Let’s be honest, the tech industry has trust issues. Digital consumers are bombarded with daily headlines about data breaches and privacy violations. They don’t know who they can trust to help with their shopping, image storing, social networking, and all the other online activities that have become part of their daily routine. And that’s a problem.
So far, there’s still no sign that a dreaded techlash will convince people to ditch their digital lives and stop posting photos on Facebook, shopping on eBay, or searching on Google. If anything, the world is only getting more connected.
But there’s no doubt that the issue of online trust is real, and it’s only going to get bigger with every revelation about someone’s data getting stolen or personal information being mishandled. As of last year, only 28% of Americans trusted tech companies to do the right thing most or all of the time, according to a Pew study. And even fewer of them believed we were doing enough to protect personal data.
So if people can’t live without their tech, what can they do about it? Some might just shrug and accept that a level of risk to their privacy and security is simply the cost of going about their business. But I doubt many others will just sit back and take it. And you can see that attitude reflected in a survey done for IBM last year, when three-quarters of respondents said they wouldn’t buy from a company they didn’t trust to protect their data—no matter how great the product.
Instead of just accepting the status quo, I think people will keep looking for places they can trust with their personal information, money, photos, and other things they treasure. And that presents an opportunity for companies to earn their trust.
But how do you gain trust in a digital world, where relationships are virtual, and consumers can just click a button to switch allegiance to another company? I actually think it’s pretty simple. The foundation of any relationship, online or otherwise, is communication. Companies that clearly communicate—that are transparent about privacy, security, and other core policies—will position themselves to fill the leadership gap on trust.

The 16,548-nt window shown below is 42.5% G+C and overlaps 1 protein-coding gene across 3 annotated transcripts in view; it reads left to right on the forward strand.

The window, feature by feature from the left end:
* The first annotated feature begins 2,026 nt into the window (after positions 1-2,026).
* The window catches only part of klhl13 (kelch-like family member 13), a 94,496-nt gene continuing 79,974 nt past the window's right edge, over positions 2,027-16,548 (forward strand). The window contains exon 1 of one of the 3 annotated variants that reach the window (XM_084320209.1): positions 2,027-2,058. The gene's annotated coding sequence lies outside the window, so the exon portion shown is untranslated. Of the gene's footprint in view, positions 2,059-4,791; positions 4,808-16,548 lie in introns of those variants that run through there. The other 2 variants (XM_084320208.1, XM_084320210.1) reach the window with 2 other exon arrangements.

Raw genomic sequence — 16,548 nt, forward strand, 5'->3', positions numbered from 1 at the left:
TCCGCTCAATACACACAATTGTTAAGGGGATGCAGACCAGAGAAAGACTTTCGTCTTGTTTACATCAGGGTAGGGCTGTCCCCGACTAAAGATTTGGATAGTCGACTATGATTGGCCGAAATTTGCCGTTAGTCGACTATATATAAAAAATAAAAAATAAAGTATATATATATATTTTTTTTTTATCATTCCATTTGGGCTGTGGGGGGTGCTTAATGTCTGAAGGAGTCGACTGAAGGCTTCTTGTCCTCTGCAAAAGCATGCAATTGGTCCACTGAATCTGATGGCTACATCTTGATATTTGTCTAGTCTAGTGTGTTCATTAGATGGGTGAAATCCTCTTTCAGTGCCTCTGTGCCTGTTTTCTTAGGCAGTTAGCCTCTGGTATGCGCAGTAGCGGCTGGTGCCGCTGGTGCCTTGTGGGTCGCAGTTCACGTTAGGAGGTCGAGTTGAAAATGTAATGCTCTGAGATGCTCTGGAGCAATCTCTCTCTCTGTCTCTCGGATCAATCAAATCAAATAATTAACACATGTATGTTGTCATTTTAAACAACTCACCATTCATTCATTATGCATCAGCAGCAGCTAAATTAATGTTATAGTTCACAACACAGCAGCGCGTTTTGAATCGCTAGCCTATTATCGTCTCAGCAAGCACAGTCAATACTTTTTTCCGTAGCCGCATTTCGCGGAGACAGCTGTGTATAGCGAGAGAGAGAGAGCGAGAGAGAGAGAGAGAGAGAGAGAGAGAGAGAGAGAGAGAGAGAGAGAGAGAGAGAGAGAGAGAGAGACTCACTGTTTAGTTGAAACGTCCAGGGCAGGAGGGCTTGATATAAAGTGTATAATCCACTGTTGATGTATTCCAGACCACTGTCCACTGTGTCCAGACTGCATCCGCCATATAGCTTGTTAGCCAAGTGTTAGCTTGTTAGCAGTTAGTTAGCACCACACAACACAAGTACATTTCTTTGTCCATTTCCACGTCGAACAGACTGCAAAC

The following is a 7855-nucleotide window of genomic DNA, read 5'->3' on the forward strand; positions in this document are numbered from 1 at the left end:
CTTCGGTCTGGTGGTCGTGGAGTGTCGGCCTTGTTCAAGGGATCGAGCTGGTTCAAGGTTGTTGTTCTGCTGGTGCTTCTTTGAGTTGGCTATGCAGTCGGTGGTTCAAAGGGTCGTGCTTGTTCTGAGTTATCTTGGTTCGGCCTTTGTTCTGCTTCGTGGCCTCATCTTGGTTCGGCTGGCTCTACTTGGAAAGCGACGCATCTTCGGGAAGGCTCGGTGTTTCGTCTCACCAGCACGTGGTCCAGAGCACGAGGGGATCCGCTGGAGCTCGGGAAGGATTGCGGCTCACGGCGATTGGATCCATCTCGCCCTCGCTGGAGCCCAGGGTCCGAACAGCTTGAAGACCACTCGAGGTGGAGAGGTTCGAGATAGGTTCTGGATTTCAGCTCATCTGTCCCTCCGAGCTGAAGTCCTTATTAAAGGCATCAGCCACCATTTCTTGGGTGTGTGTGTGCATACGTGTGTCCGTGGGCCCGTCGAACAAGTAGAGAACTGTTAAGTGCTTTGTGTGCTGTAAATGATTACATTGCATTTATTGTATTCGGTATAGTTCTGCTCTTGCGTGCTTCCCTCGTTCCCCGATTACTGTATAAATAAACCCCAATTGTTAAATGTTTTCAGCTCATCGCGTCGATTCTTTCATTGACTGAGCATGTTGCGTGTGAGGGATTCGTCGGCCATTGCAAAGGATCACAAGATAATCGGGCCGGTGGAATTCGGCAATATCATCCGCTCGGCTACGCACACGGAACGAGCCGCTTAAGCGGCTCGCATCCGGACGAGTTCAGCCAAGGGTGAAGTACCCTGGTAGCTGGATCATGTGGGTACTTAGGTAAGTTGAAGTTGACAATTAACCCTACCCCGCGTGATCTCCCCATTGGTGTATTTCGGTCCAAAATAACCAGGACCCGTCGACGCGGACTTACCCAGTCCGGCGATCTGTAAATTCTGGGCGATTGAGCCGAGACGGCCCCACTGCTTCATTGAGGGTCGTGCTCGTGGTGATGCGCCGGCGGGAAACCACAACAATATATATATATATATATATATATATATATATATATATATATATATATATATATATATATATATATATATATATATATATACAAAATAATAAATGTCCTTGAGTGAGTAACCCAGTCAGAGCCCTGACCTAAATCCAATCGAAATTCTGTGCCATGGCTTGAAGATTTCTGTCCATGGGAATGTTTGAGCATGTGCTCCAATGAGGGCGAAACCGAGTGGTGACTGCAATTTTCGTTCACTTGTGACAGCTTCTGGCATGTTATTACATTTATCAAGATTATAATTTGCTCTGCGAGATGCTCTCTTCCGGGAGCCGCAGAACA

At Photobucket, we understand the challenge of rebuilding trust as much as anyone. Our struggles began a couple of years ago when we almost “broke the internet” trying to convince our members to pay a hefty annual subscription fee to host their images. The company gambled with customer loyalty and quickly learned it was a losing bet. Members were vocal and started taking their photos elsewhere. Media also showed their displeasure.
When I took over at the helm shortly after, the task at hand was clear. We had to earn back our members’ trust. We began by overcommunicating with them and giving members a choice between more reasonably priced monthly plans. We did a lot of listening to find out what they liked—and didn’t like—about Photobucket. And we tried something that would have once been considered radical: transparency.
To make it clear to our members that we understood their concerns about cost, privacy, security, and other issues, we encoded our policies in a Bill of Rights. The pledge addresses many of the things our members care about most. We vow to never delete their images, to never change their privacy settings without consent, and to use the latest security technology to keep their precious memories safe, among other things.
Our embrace of radical transparency has already started paying off, based on feedback from members and the recent growth in paid subscriptions. And while some of these rights are geared more toward our particular business, I believe the overall approach can be successful for other tech companies.
Just take a look at Facebook, the current poster child in the debate over online privacy and trust. The recent $5 billion fine that regulators levied against the company for privacy violations might have felt like a slap on the wrist to the social giant, but Mark Zuckerberg does seem to be taking a more transparent approach with the new privacy platform. I think that’s a step in the right direction.
The good news for consumers is that a growing number of tech leaders see stronger privacy policies as a way to gain a competitive advantage. A recent Conference Board survey found that more than half of the executives view impending regulations as an opportunity to take an innovative approach on privacy to differentiate themselves.
But regardless of whether regulation plays a role or not, I think more tech leaders will take up the mantle of transparency. It’s the clearest path to gaining the trust of skeptical consumers, who want and deserve more information on how their digital selves are being protected. They have a right to know what we’re doing to keep them safe.
Ted Leonard is the CEO of Photobucket.